All Metropolitan, Municipal and District Assemblies (MMDAs) must have functional offices for Independent Governance Institutions (IGIs) in their jurisdiction, in order to ensure good governance, transparency and accountability.
Professor Kwamena Ahwoi, Lecturer, Ghana Institute of Management and Public Administration, said as far as practicable, MMDAs must ensure that independent constitutional bodies such as Commission on Human Rights and Administrative Justice, Ghana Audit Service, and Electoral Commission, among others have office and staff accommodation, vehicles logistics and equipment to make them functional in their dominion.
He said under the new decentralization programme 60 per cent of the national budgetary allocation is for the MMDAs; hence the need for the IGIs to be in every administrative district to ensure transparency and accountability.
Prof Ahwoi, who is also a local government expert and a former Minister of Local Government and Rural Development, was speaking on Tuesday in Accra at a day’s workshop on “Inter-Service and Sectoral Collaboration and Co-operation System (ISCCS)”.
The workshop was organised by the Local Government Service (LGS) for participants from the IGIs, decentralized and deconcentrated/non-decentralised sectors and departments.
Prof Ahwoi cautioned that without functional IGIs in place at each MMDAs, central government’s budgetary allocations to them could easily be mismanaged.
He said the purpose of the ISCCS is to facilitate unity of effort, achieve common objectives; provide common understanding and development of an effective local platform to work.
On the new Consolidated Local Government Draft Bill, Prof Ahwoi said it would soon be placed before cabinet for endorsement and subsequent submission to Parliament for approval.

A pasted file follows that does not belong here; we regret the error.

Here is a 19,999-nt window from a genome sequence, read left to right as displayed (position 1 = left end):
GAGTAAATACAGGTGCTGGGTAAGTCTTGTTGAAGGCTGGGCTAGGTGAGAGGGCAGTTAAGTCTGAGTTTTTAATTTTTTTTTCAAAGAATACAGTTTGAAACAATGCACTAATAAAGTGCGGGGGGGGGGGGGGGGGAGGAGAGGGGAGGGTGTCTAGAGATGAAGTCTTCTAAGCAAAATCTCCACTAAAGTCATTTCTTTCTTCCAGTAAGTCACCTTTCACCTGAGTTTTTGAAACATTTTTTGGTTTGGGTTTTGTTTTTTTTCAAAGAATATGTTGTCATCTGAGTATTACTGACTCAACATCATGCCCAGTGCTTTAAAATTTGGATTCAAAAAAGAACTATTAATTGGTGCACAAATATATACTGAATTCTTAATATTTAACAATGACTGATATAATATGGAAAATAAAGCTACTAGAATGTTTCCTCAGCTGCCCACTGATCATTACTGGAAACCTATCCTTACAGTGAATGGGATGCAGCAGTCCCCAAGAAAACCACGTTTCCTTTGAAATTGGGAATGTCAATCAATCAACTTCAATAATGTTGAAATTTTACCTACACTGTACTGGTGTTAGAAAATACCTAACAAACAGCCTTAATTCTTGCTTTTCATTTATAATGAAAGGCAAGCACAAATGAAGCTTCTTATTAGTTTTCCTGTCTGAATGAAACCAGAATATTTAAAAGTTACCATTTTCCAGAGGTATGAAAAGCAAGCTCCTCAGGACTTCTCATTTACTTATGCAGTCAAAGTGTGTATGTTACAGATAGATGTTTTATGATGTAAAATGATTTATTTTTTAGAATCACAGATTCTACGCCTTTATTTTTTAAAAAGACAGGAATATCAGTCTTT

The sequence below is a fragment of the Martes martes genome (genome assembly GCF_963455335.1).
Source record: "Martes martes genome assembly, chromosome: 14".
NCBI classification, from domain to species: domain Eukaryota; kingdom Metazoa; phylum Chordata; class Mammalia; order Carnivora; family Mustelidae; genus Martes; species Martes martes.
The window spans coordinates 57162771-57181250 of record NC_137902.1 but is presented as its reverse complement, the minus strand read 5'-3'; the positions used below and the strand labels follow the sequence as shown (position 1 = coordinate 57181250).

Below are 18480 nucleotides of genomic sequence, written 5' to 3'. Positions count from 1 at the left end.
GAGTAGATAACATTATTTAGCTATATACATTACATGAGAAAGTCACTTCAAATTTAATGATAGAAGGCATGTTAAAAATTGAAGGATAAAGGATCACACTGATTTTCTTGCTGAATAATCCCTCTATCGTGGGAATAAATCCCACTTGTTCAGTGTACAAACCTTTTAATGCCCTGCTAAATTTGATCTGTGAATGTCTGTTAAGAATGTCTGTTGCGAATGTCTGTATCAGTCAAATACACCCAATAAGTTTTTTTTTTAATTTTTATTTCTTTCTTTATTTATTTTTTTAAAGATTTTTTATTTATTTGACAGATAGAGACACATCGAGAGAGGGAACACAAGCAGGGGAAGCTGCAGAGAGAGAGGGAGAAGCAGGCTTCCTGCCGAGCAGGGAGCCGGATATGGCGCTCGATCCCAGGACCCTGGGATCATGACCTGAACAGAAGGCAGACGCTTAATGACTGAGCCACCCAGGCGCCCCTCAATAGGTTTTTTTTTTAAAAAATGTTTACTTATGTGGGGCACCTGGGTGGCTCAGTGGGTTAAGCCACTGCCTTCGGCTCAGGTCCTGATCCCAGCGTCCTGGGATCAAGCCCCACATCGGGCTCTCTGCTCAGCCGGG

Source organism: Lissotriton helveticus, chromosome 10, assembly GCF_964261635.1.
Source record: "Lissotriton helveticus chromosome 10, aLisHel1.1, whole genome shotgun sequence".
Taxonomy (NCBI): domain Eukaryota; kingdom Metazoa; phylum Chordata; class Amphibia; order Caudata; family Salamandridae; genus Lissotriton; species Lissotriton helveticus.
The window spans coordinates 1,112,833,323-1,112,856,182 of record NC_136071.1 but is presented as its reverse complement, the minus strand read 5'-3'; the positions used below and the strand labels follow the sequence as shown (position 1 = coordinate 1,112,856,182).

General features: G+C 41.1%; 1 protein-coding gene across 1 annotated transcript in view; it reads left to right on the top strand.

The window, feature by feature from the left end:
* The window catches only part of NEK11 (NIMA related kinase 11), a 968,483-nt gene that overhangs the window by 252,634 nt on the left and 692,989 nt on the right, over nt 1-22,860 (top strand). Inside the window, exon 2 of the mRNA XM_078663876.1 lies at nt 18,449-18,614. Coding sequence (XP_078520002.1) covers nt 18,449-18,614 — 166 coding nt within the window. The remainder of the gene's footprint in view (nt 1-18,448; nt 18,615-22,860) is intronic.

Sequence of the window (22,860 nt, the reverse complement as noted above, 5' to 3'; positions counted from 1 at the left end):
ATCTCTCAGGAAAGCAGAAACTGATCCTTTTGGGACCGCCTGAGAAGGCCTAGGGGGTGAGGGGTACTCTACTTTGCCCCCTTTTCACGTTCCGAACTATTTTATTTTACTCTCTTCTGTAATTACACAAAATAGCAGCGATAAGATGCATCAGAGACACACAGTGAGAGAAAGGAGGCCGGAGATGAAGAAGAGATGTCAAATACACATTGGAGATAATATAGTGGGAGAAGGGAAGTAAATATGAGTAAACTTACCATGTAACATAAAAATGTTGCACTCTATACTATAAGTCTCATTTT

He said under the Bill, the District Assemblies Common Fund of 1994, the Local Government Act of 1993, the Local Government Service Act of 2003, the Internal Audit Agency Act of 2003, the Public Procurement Act of 2003 and LI 1964 of 2009 are being considered for a review.
He said Ghana needs a binding decentralisation policy which cannot be altered by any successive governments in the future.
Mr F. N. Andan, the Chairman of the LGS Council, said the development and implementation of an ISCCS would enhance holistic planning and judicious use of resources for efficient and effective service delivery.
Dr Callistus Mahama, the Head of the LGS, said as an effective system for integrated service delivery, the ISCCS takes various forms such as inter institutional engagement, networking and communication, coordination of functions, resource and service sharing, capacity development, definition of reporting relationship, conflict resolution and joint service delivery.
Nana Kwesi Agyekum Dwamena, the Head of Civil Service, said decentralization is all about service delivery and the people of Ghana.
He pledged the Civil Service’s full support for the implementation of the decentralisation programme; further declaring that “we need to collaborate to avoid duplication of functions”.
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